Monday, October 6, 2014

Preparing for Fall Manure Application

It seems another fall has arrived, and with it another crop harvest. Though this time of year is busy with numerous activities, it is also one of our primary manure application periods. To make sure you are ready, begin preparing for manure application now. This will allow you to streamline the process and helps insure proper nutrient application rates. To ensure you are getting the most from your manure resources we have the following tips:

Collect a representative manure sample and submit it to a certified lab for analysis of major crop nutrients. Taking manure samples prior to land application provides nutrient analysis results for planning application rates and is recommended if applying at a nitrogen limited rate; sampling during application can be used to determine the actual amount of nutrient applied. Use your nutrient analysis results to determine the appropriate application rates for each field based on the nutrient needs and current soil conditions.

Prior to beginning land application, review your manure or nutrient management plan and make necessary updates. In particular, pay attention to the application methods and separation distances specified for each field. Review these with your employees and/or commercial manure applicators. Know and follow land application separation distances from neighbors, public use areas, and water sources. Map these out on aerial photographs of your fields, clearly designating areas of potential concern, special features, and areas to avoid when applying manure. Train your employees and commercial applicators to read the maps and stay clear of the designated areas. Check to be sure your (and your employees) manure applicator certification license is current. If you find your license has expired contact your local ISU Extension office to schedule an appointment to attend training. If you are not sure of your current applicator certification status contact the DNR Licensing Bureau at 515-281-5918.

Inspect your manure handling and application equipment. Make sure it will be ready and function correctly. Replace or repair anything that needs to be fixed to prevent leaks and spills. Don’t forget to check your safety lights and the slow moving vehicles signs as well. Repeat these checks daily throughout your manure application season. Take the time to calibrate the equipment so you know what you are applying. Would you be satisfied if a co-op did not know how much nutrient they were applying? Of course not, treat manure the same way. Calibrating may take a little time, but the effort will increase your ability to take advantage of your manure resources. With ammonia rich manures, try to delay application until soil temperatures are 50°F and cooling. By waiting for cooler soil temperatures, the applied ammonia will have a better chance of being retained in the soil and benefit crops next spring.

Do you have your emergency action plan ready? There are no simple solutions for manure spills, but thinking through your specific situation and having a plan in place minimizes the environmental and safety risks. Check over your existing emergency action plan, update it, and review it will all your employees to make sure they are ready to respond if the need arises. If you are hiring a custom applicator, ask to see their emergency action plan and make sure it is appropriate for your farm. Keep lists of important phone numbers and contact information for excavators, neighbors who can help, DNR field offices, and emergency response units up-to-day and posted where everyone can find them. Manure spills happen; being prepared to respond to them will help protect water quality. Similarly review your biosecurity protocols. Manure can serve as a transport vector for many animal diseases including PEDv. Good biosecurity is not supposed to be easy, it will be inconvenient, but it’s worth it. Communication with your application crew about biosecurity practices both prior to and during the manure application is key. Beforehand make it clear what your biosecurity expectations are and learn about the precautions they are taking. During application, maintain a line of separation and offer a water source away from the barn for equipment clean-up. Follow-up afterwards about what worked, what didn’t, and how to improve biosecurity the following year.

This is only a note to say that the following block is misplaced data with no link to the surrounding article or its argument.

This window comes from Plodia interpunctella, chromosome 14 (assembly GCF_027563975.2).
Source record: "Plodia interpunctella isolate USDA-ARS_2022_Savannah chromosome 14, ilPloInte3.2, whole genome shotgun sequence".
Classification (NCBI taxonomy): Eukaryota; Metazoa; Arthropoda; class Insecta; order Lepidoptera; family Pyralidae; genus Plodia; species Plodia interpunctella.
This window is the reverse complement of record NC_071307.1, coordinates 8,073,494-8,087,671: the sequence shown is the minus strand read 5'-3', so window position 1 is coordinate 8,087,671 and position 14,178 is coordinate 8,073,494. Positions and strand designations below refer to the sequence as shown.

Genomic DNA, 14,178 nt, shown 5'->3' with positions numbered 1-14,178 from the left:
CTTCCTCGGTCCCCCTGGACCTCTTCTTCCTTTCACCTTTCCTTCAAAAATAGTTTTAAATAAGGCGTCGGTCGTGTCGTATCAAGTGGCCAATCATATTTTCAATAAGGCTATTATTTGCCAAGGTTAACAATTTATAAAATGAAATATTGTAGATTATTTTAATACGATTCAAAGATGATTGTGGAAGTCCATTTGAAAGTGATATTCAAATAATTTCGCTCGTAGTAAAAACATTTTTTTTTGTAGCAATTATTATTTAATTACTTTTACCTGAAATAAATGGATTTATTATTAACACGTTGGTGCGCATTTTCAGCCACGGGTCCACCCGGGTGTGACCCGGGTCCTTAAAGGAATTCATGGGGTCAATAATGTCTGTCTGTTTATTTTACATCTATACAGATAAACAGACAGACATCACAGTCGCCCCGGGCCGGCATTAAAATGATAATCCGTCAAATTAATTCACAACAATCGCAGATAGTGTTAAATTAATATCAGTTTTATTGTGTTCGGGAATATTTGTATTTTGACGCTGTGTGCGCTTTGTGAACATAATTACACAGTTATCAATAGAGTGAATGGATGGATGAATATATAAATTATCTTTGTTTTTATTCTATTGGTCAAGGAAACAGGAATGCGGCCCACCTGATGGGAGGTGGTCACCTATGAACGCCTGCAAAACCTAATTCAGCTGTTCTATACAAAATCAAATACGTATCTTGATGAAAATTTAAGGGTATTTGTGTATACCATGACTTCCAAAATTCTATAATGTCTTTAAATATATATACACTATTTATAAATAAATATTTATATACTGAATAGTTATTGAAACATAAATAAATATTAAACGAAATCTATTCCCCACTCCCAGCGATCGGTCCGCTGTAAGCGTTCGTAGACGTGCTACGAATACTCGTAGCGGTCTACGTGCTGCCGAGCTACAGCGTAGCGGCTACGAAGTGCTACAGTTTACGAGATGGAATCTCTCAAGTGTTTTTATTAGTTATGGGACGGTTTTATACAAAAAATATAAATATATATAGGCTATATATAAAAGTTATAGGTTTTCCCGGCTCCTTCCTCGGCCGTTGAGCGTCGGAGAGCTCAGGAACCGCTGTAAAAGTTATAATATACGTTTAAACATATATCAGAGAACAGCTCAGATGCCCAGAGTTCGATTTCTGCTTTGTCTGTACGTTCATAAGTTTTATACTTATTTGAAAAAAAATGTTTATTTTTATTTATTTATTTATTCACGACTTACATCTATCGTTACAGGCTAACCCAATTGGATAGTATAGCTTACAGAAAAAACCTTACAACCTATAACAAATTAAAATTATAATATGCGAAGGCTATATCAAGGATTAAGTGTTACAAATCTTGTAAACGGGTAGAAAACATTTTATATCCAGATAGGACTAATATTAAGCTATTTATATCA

The number one complaint about manure application is the odor. Work with your neighbors to let them know about your manure application plans. If possible tell them how long it might take, how long you plan to apply the manure, and how long they might expect to smell the manure. Inquire about any outdoor events in the neighborhood and try to avoid applying during or just prior to these activities. This might seem like a lot of effort, but in many cases an ounce of prevention is worth a pound of cure.

Finally and most importantly, be safe. Fall is a busy time of year, often leading to long hours and rushing to get things done. Take the time to get some rest, take breaks, and slow down. Happy hauling and be safe. 

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